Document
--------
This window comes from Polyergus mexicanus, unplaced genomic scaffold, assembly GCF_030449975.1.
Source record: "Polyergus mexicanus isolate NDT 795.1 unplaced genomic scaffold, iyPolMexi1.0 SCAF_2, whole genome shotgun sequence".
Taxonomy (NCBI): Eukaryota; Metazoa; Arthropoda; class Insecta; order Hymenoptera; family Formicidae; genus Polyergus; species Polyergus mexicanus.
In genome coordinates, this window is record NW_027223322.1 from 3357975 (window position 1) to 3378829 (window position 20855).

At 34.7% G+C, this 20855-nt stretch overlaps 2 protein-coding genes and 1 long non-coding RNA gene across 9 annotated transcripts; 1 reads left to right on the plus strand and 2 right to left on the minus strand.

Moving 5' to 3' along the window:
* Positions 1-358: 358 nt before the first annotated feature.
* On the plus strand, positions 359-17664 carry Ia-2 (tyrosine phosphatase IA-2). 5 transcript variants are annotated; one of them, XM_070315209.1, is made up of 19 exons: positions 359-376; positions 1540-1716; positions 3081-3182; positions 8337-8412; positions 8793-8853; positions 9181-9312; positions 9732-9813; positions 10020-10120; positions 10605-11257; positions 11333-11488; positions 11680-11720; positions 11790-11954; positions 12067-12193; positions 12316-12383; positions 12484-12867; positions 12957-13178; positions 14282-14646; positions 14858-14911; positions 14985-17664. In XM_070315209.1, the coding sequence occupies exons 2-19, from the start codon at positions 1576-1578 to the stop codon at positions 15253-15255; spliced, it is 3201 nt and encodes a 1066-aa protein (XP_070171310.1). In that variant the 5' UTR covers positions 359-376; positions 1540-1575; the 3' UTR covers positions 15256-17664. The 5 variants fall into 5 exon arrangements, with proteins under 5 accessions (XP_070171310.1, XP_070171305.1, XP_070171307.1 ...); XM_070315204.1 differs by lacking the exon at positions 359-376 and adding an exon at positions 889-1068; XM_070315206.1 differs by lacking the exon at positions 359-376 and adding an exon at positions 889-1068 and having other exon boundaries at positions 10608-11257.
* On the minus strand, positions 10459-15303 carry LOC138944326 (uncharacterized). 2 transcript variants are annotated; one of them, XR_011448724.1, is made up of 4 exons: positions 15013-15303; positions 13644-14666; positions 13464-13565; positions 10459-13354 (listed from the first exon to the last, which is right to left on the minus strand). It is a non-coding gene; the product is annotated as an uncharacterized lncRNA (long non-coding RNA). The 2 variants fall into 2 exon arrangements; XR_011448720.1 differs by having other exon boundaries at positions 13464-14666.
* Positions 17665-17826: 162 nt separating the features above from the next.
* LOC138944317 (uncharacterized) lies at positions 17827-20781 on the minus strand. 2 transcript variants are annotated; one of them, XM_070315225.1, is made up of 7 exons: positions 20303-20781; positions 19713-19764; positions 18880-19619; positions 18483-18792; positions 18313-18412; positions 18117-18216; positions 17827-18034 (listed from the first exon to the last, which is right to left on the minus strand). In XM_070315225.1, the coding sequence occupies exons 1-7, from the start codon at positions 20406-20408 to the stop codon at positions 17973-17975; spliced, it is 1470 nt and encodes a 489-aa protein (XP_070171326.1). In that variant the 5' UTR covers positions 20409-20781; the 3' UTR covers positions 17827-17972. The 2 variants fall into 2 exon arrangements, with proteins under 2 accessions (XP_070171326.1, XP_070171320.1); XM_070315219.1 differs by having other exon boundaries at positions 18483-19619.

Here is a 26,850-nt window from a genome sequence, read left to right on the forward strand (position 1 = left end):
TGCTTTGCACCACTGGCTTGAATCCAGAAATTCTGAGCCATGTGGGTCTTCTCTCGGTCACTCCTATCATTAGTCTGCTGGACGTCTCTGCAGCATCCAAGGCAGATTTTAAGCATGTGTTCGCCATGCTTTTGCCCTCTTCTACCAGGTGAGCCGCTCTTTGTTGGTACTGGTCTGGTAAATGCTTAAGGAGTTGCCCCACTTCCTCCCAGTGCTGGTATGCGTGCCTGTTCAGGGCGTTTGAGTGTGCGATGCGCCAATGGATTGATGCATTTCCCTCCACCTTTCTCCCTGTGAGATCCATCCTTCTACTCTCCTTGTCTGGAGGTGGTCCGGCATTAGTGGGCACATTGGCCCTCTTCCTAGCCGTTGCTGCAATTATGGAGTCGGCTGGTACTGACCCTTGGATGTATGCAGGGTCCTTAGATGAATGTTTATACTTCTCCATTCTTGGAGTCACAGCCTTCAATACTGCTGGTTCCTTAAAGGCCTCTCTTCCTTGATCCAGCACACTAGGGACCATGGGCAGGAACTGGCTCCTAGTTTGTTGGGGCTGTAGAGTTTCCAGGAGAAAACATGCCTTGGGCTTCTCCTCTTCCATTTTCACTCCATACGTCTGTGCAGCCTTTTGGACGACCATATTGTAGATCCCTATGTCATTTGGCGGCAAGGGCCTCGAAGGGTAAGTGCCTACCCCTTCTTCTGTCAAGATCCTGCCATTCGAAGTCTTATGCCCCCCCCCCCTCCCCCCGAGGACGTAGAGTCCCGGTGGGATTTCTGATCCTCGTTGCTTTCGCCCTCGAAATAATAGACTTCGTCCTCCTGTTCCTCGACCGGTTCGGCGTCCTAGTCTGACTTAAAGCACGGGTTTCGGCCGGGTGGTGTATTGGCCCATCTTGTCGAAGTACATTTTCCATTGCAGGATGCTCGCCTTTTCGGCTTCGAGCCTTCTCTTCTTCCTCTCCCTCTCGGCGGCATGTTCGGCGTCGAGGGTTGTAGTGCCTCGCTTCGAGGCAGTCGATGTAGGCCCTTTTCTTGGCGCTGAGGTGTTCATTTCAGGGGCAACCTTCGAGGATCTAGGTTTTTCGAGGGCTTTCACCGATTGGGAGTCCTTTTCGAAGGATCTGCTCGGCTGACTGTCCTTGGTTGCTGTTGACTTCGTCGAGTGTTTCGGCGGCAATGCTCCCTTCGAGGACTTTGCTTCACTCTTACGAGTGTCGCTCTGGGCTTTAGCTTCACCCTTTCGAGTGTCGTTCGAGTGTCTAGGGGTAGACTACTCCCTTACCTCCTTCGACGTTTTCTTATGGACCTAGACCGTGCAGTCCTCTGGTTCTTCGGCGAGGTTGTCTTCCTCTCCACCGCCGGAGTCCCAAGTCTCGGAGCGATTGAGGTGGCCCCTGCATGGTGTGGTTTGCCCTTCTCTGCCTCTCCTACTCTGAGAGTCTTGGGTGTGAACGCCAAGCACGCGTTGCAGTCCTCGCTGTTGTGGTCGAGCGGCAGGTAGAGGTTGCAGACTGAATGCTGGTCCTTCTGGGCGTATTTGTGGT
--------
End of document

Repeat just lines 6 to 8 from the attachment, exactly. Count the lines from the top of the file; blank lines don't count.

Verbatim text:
Moving 5' to 3' along the window:
* Positions 1-358: 358 nt before the first annotated feature.
* On the plus strand, positions 359-17664 carry Ia-2 (tyrosine phosphatase IA-2). 5 transcript variants are annotated; one of them, XM_070315209.1, is made up of 19 exons: positions 359-376; positions 1540-1716; positions 3081-3182; positions 8337-8412; positions 8793-8853; positions 9181-9312; positions 9732-9813; positions 10020-10120; positions 10605-11257; positions 11333-11488; positions 11680-11720; positions 11790-11954; positions 12067-12193; positions 12316-12383; positions 12484-12867; positions 12957-13178; positions 14282-14646; positions 14858-14911; positions 14985-17664. In XM_070315209.1, the coding sequence occupies exons 2-19, from the start codon at positions 1576-1578 to the stop codon at positions 15253-15255; spliced, it is 3201 nt and encodes a 1066-aa protein (XP_070171310.1). In that variant the 5' UTR covers positions 359-376; positions 1540-1575; the 3' UTR covers positions 15256-17664. The 5 variants fall into 5 exon arrangements, with proteins under 5 accessions (XP_070171310.1, XP_070171305.1, XP_070171307.1 ...); XM_070315204.1 differs by lacking the exon at positions 359-376 and adding an exon at positions 889-1068; XM_070315206.1 differs by lacking the exon at positions 359-376 and adding an exon at positions 889-1068 and having other exon boundaries at positions 10608-11257.